Link Wray :: Girl From The North Country

This fall, my first feature film, Shangri-La Suite, will be released in theaters. It tells the story of two lovers-on-the-run during the summer of 1974. Their names: Jack Blueblood and Karen Bird. Their aim: to kill Elvis Presley. It stars Emily Browning, Luke Grimes, Avan Jogia and Ron Livingston (as the King). Burt Reynolds narrates. The trailer can be seen above.

My writing partner, Chris Hutton, and I, titled our film Shangri-La Suite because we wanted it to feel like a suite of music; like some warped, violent, teenage dirge. Instead of focusing on the tenets of plot, character and structure, we aimed to explore the feeling, the musicality – the momentum, style and cadence – of our story. We wanted to write a two chord movie; to turn “Sister Ray” or “Great Balls Of Fire” into a ninety minute piece of cult-trash outsider cinema. Whether or not we succeeded in this ambition is up for debate. Regardless, music is at the core of Shangri-La’s DNA.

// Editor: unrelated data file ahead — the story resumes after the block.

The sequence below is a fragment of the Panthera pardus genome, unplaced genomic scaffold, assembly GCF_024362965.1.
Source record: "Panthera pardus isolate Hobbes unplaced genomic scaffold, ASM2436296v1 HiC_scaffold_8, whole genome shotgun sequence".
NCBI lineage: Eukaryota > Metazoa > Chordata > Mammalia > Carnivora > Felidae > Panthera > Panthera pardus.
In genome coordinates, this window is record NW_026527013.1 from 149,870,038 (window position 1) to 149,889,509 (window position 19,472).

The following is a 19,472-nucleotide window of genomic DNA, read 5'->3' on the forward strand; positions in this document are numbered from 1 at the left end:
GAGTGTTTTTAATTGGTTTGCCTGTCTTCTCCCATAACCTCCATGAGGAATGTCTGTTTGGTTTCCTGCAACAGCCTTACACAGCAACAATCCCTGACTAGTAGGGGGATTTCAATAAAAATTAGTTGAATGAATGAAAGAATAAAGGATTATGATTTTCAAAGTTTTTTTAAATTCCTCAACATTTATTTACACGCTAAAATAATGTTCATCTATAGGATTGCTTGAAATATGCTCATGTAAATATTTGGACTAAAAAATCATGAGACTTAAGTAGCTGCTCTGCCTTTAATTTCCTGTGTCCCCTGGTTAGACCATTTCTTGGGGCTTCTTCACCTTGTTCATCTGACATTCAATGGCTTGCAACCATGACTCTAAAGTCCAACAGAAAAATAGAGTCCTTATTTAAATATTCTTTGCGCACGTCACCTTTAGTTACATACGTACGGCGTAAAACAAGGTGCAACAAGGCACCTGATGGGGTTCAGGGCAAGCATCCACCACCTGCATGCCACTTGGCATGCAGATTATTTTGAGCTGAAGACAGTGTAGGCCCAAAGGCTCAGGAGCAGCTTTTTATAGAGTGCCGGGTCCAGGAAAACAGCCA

Justin Gage, the man behind Aquarium Drunkard (and my good friend), served as the project’s music supervisor. Justin has been kind enough to offer me a platform here, leading up to the film’s release, where I can write about some of the artists and tracks that inspired our movie and helped shape its creation.

Link Wray :: Girl From The North Country

For my inaugural entry, I’ve chosen Link Wray’s cover of Dylan’s “Girl From The North Country.” It’s a song that served as a north star reference for us – from the writing of the script, through the pitch process, and into the film’s production. We’d often play the track on set, conjuring its energy during love scenes, shootouts, car chases and sequences without sound.

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